It has taken a while but finally the Clean Energy Council of Australia (CEC) has released guidelines that will tighten home battery storage reliability in terms of installations. A picture of an 'exploded' lithium-ion battery was circulating on Australian social media channels back in March which spurred an ongoing push for more reliable installation methods. 

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In Australia, specifically, installation standards have not been upheld and installation training has not been prioritized as of yet. In the United States, the National Fire Protection Association has been training firefighters to respond to fires caused by energy storage systems, according to MicroGridKnowledge. The fires synonymous with home energy storage units is caused by thermal runaway. This is where one cell fails and catches fire which causes the rest of the cells in a unit to also catch fire, causing an explosion. A firefighter, Matt Pais, explains: "When lithium-ion burns, it creates its own oxygen. It can create a violent explosion depending on the chemistry. The cells can explode why they overheat. If you take 20 or 30 of those cells and subject them to heat when you're testing the cells, you can have huge amounts of toxins and flammables." 

Thus, the CEC in Australia has released the installation and safety guidelines for installing home energy storage units. The CEC now has Solar Accredited Installer cards that an installer is required to have to ensure that an installer is proficient in the tools of installing home energy storage unit systems. They have currently accredited 4,800 installers in Australia alone. Recently, you did not have to have any form of formal training to install energy storage units inside homes.

According to One Step Off the Grid, the Installation Guidelines for Grid-Connected Energy Systems with Battery Storage would be able to ensure secure installations that are done correctly and minimize the chance of accidents occurring with the installation of the estimated 50,000 battery storage systems to be connected in Australia in the next year. 

CEC Chief Kate Thornton said: "Everyone is excited by the potential future of a future created by a combination of renewable energy, home energy storage and smart energy technologies. The new guidelines are an important step in making that vision a reality. It is obviously important that industry professionals take these risks extremely seriously and operate in a way that ensures the safety of themselves, their colleagues and consumers."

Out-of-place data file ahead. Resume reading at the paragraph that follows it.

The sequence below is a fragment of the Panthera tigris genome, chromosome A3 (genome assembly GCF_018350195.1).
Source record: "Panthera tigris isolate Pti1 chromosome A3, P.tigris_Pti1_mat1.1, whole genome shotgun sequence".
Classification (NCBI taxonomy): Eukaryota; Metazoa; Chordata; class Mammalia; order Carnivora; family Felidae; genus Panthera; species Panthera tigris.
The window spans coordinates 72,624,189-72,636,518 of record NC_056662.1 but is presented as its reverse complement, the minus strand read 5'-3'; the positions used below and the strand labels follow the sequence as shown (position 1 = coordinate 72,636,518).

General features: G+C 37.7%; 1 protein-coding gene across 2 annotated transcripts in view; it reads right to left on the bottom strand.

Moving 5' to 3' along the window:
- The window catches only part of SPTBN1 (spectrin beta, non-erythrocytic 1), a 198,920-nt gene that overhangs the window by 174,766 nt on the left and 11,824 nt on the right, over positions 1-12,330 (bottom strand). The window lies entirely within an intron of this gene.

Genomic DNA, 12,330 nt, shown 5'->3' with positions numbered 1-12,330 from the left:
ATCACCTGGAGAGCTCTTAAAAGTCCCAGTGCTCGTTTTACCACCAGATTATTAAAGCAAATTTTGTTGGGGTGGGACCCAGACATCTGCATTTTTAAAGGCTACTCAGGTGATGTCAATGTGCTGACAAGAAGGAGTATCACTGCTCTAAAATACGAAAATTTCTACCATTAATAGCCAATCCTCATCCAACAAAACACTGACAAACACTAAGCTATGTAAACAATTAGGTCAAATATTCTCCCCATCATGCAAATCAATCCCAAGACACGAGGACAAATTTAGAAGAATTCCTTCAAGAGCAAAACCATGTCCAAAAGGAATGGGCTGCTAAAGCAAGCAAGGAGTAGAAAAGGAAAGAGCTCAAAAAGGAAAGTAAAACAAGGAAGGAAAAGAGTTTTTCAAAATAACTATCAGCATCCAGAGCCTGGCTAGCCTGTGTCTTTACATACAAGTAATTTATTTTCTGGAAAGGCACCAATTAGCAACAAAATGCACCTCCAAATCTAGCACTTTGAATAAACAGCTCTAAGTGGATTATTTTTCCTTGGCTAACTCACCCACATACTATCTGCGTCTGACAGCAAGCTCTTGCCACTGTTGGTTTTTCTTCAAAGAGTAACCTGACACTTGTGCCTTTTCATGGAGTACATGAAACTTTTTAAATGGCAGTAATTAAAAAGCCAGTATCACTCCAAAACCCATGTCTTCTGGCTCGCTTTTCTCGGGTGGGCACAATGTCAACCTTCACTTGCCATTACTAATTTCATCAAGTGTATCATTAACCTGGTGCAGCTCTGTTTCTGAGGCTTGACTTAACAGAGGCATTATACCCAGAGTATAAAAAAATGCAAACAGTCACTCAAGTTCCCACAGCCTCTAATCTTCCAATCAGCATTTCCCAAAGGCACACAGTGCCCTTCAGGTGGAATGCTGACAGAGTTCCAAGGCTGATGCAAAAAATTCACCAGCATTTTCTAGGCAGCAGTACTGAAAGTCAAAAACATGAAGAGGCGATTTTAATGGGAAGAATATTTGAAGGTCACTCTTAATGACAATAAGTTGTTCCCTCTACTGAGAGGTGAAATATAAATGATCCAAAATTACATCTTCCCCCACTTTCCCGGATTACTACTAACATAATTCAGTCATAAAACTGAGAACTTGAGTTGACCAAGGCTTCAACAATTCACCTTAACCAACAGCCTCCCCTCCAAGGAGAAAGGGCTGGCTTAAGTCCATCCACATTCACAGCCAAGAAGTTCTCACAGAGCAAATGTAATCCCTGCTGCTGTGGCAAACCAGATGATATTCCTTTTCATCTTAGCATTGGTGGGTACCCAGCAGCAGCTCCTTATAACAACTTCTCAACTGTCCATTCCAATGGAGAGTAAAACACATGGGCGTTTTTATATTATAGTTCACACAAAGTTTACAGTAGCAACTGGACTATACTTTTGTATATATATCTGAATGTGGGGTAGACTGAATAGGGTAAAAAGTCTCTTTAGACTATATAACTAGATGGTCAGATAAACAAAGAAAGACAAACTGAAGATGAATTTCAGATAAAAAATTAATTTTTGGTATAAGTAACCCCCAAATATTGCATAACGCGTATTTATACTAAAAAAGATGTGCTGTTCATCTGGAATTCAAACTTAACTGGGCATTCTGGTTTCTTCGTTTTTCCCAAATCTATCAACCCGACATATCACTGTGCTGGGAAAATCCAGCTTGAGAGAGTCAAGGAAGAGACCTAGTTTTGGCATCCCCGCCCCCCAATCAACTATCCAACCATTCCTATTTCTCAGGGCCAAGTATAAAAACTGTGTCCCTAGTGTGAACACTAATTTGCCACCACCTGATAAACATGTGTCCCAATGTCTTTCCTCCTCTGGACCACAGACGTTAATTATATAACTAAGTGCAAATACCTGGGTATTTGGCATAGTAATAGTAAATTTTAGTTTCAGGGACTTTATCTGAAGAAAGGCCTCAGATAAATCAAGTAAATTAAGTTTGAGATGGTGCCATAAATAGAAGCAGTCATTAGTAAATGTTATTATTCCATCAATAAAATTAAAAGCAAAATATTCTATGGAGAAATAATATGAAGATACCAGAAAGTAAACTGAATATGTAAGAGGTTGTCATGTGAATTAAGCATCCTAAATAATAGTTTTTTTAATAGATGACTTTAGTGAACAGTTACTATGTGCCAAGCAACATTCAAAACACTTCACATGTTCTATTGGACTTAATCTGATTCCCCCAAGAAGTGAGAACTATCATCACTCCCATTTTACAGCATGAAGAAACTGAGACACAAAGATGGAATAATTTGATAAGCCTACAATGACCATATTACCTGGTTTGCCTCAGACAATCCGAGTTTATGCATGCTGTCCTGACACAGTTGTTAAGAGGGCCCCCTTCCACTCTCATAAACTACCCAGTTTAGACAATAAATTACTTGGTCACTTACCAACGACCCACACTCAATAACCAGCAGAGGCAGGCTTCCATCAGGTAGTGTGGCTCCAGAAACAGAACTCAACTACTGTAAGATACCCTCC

These guidelines also rely on the energy storage unit companies to engineer reliable products that don't malfunction and explode. To emphasize reliable engineering, the Dean of Engineering at the Engineering Insitute of Technology, Steve Mackay, broached the topic in the nineteenth episode of the Engineering News Network. The reliability is not limited to energy storage units, but it would be a good reminder to energy storage unit manufacturers to build reliable systems. And most of the electronic devices we use today are powered by lithium-ion, so the reliability of lithium-based products needs to be emphasized. 

Mackay says:

A lot of devices exhibit the 'bath tub' reliability curve which you're probably familiar with. Which means at the beginning of the life cycle of a product, high failure rate and then it settles down and then most of the product lifetime there is a low failure rate. Then, near the end of the lifetime you get that tweak upwards of high failure rate.

No product is going to be manufactured with a 100% reliability, for the simple reason that it would cost too much. Manufacturers and vendors wouldn't be able to sell their products. A lot of products - such as phones  - do have a lower than 100% reliability. That is the way of the commercial world. 

Mackay concludes by saying the only industry that needs to have complete, one hundred percent reliability is in the manufacturing of aircraft parts. However, it is clear that policymakers cannot keep up with the speed of invention in the battery storage industry, but, the Clean Energy Council of Australia are monitoring the situation and ensuring that installation methods are safe and reliable. 

To receive accreditation in Solar PV installations, visit the Solar Accreditation Australia website. 

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